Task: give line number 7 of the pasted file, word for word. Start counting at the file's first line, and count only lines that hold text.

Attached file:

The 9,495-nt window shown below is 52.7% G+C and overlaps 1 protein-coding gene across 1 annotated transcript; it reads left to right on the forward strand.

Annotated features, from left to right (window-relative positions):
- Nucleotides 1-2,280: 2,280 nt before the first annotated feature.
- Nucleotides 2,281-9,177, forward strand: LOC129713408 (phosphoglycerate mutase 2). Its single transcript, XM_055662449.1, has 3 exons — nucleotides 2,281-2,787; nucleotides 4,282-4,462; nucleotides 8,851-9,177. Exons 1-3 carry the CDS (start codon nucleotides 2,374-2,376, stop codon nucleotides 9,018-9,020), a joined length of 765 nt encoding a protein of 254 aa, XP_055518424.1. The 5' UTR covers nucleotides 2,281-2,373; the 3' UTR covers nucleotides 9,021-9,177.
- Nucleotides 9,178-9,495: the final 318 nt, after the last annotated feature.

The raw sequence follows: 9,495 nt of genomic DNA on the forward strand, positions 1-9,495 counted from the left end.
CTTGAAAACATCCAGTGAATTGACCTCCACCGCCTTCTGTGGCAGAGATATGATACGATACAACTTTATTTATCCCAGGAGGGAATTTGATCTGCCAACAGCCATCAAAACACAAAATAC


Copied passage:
CTTGAAAACATCCAGTGAATTGACCTCCACCGCCTTCTGTGGCAGAGATATGATACGATACAACTTTATTTATCCCAGGAGGGAATTTGATCTGCCAACAGCCATCAAAACACAAAATAC